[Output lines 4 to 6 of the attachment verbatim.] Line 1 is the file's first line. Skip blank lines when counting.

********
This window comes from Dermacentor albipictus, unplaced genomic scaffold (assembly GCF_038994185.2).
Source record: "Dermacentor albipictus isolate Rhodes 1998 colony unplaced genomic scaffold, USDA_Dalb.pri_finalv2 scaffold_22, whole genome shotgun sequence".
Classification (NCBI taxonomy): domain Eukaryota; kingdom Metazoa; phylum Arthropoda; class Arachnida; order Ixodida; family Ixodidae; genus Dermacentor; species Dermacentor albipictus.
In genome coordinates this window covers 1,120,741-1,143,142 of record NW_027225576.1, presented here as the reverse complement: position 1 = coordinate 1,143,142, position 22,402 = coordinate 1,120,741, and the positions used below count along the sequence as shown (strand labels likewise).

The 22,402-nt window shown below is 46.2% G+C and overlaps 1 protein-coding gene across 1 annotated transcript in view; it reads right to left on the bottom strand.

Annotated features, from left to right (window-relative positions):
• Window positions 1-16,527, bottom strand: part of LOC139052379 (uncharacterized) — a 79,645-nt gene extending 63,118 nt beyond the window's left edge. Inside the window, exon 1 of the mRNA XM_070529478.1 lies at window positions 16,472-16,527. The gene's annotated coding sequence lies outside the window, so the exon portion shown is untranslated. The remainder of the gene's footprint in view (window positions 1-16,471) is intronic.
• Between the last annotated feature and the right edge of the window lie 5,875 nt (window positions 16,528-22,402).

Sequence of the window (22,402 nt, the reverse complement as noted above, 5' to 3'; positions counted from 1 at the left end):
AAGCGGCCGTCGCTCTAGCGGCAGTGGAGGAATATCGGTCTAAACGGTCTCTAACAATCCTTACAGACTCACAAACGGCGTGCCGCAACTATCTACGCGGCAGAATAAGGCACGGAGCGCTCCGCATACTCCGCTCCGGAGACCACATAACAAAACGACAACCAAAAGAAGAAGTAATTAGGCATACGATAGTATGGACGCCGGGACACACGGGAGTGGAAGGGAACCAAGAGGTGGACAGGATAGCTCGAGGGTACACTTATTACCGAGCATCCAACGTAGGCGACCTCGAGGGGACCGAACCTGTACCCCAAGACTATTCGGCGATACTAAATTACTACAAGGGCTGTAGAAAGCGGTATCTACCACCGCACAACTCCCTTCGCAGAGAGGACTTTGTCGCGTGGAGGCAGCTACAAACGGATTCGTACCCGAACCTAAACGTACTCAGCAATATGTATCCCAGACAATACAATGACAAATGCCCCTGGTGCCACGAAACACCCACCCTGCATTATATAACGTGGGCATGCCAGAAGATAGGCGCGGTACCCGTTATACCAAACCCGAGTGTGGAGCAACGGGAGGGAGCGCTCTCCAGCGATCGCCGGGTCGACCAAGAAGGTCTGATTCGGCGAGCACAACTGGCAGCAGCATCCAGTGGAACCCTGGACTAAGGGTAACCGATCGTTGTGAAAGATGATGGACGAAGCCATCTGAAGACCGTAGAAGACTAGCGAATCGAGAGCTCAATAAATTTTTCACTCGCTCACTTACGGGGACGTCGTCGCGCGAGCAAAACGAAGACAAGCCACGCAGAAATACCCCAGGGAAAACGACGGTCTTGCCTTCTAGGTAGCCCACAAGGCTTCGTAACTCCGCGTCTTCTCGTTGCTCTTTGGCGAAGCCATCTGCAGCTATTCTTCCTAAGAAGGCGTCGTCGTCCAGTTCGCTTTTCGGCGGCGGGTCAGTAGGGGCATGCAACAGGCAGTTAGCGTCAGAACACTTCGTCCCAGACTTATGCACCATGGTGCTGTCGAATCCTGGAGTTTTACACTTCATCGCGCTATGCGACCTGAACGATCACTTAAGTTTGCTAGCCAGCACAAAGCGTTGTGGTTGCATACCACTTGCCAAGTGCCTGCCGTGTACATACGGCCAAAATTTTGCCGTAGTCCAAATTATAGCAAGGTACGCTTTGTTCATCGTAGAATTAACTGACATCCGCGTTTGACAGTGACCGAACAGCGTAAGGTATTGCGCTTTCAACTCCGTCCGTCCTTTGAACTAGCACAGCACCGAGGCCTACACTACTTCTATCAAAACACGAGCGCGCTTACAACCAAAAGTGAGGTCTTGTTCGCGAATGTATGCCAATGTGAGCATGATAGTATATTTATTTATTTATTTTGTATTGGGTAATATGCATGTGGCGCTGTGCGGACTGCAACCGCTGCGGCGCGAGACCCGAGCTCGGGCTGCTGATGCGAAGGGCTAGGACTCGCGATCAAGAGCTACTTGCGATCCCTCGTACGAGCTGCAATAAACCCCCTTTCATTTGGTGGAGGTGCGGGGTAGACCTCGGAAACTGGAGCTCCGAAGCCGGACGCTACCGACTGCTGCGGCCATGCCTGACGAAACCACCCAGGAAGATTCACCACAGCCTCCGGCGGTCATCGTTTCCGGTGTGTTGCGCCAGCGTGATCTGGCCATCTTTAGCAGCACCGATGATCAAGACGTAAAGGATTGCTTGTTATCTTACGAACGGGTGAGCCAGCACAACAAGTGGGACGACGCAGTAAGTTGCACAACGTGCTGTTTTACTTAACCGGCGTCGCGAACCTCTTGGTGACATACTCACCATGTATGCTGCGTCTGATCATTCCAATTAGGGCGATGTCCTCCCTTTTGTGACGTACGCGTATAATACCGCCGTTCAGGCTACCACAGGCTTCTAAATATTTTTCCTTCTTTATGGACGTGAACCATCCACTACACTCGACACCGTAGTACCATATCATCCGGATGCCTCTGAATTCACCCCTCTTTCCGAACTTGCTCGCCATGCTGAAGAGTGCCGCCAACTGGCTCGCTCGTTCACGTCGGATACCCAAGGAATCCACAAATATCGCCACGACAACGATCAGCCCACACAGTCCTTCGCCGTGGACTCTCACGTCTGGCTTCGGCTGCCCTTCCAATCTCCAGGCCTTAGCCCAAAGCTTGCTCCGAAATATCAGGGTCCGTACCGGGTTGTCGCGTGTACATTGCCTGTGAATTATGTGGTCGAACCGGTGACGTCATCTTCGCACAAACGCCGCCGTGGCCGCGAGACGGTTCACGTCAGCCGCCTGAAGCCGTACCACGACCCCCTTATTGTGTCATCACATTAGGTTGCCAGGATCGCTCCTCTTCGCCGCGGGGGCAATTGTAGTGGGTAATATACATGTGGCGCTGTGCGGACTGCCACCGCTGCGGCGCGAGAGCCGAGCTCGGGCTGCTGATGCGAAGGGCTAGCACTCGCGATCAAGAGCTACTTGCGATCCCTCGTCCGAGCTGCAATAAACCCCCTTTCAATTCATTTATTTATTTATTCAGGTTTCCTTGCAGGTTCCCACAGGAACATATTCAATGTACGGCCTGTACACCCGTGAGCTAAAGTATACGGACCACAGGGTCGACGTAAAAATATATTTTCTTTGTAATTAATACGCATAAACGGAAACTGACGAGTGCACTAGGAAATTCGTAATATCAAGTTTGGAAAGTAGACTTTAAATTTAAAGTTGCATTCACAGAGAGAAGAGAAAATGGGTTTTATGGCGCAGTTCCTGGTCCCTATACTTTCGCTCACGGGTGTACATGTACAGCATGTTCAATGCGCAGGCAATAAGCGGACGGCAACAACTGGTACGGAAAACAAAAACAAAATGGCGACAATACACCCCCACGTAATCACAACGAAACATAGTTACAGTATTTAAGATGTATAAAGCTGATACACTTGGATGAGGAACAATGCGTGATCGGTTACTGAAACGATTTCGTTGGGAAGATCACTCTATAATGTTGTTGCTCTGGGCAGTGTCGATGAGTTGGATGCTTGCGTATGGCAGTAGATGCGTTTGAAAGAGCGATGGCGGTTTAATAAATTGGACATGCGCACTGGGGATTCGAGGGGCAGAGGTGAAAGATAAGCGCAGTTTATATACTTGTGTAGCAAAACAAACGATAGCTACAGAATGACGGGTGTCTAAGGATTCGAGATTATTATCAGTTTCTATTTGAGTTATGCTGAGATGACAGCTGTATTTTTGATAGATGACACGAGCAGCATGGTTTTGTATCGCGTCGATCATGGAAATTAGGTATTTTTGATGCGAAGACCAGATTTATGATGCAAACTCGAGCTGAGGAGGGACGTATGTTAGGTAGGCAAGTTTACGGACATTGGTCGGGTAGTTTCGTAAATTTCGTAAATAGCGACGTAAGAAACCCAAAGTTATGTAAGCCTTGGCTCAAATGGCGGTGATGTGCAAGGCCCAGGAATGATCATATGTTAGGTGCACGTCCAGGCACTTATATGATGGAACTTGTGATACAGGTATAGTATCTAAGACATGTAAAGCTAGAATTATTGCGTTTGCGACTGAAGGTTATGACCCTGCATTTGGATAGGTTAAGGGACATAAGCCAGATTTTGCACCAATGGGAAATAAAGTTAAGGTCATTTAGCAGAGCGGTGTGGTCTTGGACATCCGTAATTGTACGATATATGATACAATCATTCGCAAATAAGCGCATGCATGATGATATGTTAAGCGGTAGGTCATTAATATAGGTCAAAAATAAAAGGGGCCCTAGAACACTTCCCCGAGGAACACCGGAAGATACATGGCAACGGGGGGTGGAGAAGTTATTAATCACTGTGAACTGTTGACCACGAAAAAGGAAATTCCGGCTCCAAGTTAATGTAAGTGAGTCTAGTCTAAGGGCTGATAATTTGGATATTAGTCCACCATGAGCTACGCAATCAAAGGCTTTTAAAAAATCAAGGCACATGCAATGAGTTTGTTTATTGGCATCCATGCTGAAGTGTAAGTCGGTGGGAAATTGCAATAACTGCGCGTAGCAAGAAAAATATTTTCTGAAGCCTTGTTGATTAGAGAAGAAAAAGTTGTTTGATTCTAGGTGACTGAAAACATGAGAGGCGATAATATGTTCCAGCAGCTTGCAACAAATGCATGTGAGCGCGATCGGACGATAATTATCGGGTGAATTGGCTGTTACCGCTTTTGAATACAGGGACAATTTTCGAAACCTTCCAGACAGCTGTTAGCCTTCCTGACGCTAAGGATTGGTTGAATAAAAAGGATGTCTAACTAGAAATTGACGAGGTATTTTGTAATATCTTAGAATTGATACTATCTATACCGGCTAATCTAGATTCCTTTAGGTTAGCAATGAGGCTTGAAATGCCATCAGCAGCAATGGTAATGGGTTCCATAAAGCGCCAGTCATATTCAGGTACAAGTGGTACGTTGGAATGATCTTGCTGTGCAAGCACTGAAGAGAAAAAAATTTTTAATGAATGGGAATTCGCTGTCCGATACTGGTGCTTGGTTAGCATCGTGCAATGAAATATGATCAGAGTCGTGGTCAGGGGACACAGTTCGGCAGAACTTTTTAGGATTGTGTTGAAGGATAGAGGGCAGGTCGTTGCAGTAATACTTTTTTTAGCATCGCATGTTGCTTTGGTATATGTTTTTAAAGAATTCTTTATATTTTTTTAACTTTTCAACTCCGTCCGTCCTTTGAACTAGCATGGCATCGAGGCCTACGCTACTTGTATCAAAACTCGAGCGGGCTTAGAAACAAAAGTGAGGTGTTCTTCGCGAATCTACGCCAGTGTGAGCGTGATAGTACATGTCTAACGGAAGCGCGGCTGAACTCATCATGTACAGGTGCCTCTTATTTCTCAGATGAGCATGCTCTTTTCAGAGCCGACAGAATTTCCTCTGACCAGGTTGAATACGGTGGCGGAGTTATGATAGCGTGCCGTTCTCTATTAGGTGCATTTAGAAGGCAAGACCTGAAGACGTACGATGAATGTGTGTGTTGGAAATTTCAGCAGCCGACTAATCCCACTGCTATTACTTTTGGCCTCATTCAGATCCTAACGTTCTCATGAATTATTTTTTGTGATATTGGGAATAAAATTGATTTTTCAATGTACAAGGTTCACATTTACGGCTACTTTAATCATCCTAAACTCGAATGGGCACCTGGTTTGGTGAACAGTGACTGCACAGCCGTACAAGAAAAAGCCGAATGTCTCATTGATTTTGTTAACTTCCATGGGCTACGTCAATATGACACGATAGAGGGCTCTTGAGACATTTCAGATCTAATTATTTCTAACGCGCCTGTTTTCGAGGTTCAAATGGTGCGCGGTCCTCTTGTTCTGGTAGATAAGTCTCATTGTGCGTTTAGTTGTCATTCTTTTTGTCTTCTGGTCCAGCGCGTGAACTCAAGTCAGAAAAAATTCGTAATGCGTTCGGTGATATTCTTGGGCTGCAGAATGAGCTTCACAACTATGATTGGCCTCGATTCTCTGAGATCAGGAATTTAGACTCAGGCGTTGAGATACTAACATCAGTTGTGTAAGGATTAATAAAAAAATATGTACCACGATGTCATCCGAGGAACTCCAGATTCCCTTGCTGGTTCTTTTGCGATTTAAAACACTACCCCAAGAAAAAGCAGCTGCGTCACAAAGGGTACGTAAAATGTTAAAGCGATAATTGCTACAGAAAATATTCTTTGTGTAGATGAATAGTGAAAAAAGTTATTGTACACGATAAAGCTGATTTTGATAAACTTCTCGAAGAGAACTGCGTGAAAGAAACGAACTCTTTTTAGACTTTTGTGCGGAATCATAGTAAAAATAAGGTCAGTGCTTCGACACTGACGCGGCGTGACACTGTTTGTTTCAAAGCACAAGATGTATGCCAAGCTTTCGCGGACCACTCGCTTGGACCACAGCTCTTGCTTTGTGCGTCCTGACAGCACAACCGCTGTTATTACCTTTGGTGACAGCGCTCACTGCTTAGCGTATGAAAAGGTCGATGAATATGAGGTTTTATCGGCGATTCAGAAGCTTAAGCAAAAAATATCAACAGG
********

In genome coordinates this window covers 1,120,741-1,143,142 of record NW_027225576.1, presented here as the reverse complement: position 1 = coordinate 1,143,142, position 22,402 = coordinate 1,120,741, and the positions used below count along the sequence as shown (strand labels likewise).

The 22,402-nt window shown below is 46.2% G+C and overlaps 1 protein-coding gene across 1 annotated transcript in view; it reads right to left on the bottom strand.

Annotated features, from left to right (window-relative positions):